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Eike Schroter, ABC Family
Matt Keeslar and Natalie Morales star in the new ABC Family series "The Middleman."

"The Middleman" is sort of dopey, goofy and waaaay over the top.

And I mean that in the best possible way.

The new ABC Family series, which premieres tonight at 9 and 10, is a live-action comic book. Literally. Creator/executive producer/writer Javier Grillo-Marxuach ("Lost") adapted the show from his Viper Comics graphic novel (illustrated by Les McClaine).

It's sort of "Men In Black"-ish. Wendy Watson (Natalie Morales) is just out of college and trying to make ends meet by taking temp jobs. While working at a lab, she's suddenly attacked by a genetics experiment gone wrong — and her level-headed reaction catches the attention of The Middleman (Matt Keeslar).

"You know how in comic books there's all kinds of mad scientists and aliens and androids and monsters and all of them want to either destroy or take over the world?" The Middleman says.

"In comic books, sure," Wendy replies.

"Well, it really does work like that," he tells her.

The Middleman is a superhero of sorts who's a good-looking, straitlaced nerd who drinks milk, says things like, "Dag nab it!" and has access to all sorts of great gadgets. And, with a bit of convincing, Wendy agrees to be his new sidekick.

Kids will enjoy the goofiness, but they definitely won't get all the jokes. Like when Wendy says she doesn't "do" dress codes and The Middleman replies, "It's bad apples like you who put Mr. Hoover in a dress."

There's nothing really offensive, but there's bleeped bad language — for comic effect — and cartoonish violence. It's not for younger kids, who probably won't be all that interested, anyway.

For the rest of us, though, there's a lot to like about the dopey fun in "The Middleman."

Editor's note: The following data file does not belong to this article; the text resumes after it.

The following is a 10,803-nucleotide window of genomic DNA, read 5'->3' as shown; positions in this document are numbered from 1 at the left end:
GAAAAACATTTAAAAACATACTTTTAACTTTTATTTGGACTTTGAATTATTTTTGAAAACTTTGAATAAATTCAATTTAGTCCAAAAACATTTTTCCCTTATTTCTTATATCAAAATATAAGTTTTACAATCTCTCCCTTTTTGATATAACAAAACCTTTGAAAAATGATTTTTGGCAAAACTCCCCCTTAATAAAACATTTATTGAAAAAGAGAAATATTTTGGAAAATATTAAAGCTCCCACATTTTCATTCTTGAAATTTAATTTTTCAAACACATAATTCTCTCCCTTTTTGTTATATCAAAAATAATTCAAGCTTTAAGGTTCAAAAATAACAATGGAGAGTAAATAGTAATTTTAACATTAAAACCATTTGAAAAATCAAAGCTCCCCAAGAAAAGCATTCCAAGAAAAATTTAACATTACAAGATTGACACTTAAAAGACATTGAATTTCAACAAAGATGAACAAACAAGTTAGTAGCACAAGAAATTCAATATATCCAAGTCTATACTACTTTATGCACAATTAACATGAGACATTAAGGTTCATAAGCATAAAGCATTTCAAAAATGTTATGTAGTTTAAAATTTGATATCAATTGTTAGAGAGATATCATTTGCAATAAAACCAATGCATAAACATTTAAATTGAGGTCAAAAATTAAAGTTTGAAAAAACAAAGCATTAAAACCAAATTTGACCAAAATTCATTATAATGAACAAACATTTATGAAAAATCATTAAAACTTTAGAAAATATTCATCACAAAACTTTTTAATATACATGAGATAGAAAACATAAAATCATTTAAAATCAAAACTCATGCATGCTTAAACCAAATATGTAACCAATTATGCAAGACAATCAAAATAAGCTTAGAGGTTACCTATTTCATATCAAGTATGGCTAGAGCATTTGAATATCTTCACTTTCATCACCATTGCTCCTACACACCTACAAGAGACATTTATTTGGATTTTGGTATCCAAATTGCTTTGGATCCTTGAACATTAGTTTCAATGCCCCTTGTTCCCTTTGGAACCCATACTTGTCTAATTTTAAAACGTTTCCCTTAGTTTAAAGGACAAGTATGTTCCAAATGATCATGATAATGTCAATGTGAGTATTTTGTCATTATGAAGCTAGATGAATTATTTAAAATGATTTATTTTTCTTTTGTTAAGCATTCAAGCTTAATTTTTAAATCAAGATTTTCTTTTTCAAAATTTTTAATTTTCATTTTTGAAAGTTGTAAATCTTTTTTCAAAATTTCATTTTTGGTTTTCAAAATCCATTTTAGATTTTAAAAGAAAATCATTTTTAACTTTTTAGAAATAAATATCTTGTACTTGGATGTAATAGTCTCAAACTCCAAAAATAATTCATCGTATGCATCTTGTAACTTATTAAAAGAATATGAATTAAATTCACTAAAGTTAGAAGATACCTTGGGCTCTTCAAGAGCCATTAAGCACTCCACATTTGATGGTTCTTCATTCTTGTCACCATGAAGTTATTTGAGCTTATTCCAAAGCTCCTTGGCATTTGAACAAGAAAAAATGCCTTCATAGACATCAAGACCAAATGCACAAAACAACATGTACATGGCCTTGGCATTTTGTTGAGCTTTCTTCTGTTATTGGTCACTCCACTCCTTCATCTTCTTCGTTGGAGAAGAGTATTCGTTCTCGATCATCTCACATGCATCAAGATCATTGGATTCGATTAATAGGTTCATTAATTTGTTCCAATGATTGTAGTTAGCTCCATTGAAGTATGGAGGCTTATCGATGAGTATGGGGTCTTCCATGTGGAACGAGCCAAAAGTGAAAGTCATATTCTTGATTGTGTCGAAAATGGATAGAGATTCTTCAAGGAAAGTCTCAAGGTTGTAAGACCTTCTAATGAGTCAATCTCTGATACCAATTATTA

Showtime makes it back-to-back vices on Monday nights this summer, with prostitution serving as a follow-up to drug dealing.

"Weeds" (11 p.m., Showtime) resets as it returns for its fourth season. When last we saw soccer mom/drug dealer Nancy (Mary-Louise Parker), she had just set fire to her house. Now she's headed south, almost to the Mexican border.

"I'm starting a new life," Nancy says. "Fresh. The beach. Houses built before 1997. Clean air. I bet the schools are good."

She's not expecting her father-in-law (new regular Albert Brooks), but she does have "a plan in the planning stages." A plan that, of course, involves re-entering the drug trade.

"Weeds" remains an offbeat treat for its fans.

Then it's the debut of "Secret Diary of a Call Girl" (11:30 p.m., Showtime), which is exactly what it sounds like — a comedy (and I use that term loosely) about a prostitute.

"I'm VERY high class. Which means I charge by the hour. And I charge a lot," says Belle (Billie Piper of "Doctor Who").

This is Showtime, it's less about the comedy than sex. It's soft-core porn.

And it glamorizes prostitution. 'Nuff said.

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